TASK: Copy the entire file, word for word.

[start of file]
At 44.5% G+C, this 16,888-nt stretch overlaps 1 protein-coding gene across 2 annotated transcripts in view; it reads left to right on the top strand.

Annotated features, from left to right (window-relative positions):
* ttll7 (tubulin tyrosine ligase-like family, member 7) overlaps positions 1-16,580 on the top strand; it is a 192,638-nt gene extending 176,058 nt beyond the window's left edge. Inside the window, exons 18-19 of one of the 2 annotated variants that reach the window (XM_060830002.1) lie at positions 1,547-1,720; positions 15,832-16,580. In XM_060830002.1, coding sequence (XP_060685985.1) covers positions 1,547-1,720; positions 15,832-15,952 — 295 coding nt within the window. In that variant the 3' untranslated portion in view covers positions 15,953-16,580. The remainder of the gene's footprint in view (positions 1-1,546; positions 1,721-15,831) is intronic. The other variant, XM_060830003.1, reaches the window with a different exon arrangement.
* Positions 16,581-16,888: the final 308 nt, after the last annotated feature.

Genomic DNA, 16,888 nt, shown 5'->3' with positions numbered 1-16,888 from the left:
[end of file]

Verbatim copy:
At 44.5% G+C, this 16,888-nt stretch overlaps 1 protein-coding gene across 2 annotated transcripts in view; it reads left to right on the top strand.

Annotated features, from left to right (window-relative positions):
* ttll7 (tubulin tyrosine ligase-like family, member 7) overlaps positions 1-16,580 on the top strand; it is a 192,638-nt gene extending 176,058 nt beyond the window's left edge. Inside the window, exons 18-19 of one of the 2 annotated variants that reach the window (XM_060830002.1) lie at positions 1,547-1,720; positions 15,832-16,580. In XM_060830002.1, coding sequence (XP_060685985.1) covers positions 1,547-1,720; positions 15,832-15,952 — 295 coding nt within the window. In that variant the 3' untranslated portion in view covers positions 15,953-16,580. The remainder of the gene's footprint in view (positions 1-1,546; positions 1,721-15,831) is intronic. The other variant, XM_060830003.1, reaches the window with a different exon arrangement.
* Positions 16,581-16,888: the final 308 nt, after the last annotated feature.

Genomic DNA, 16,888 nt, shown 5'->3' with positions numbered 1-16,888 from the left: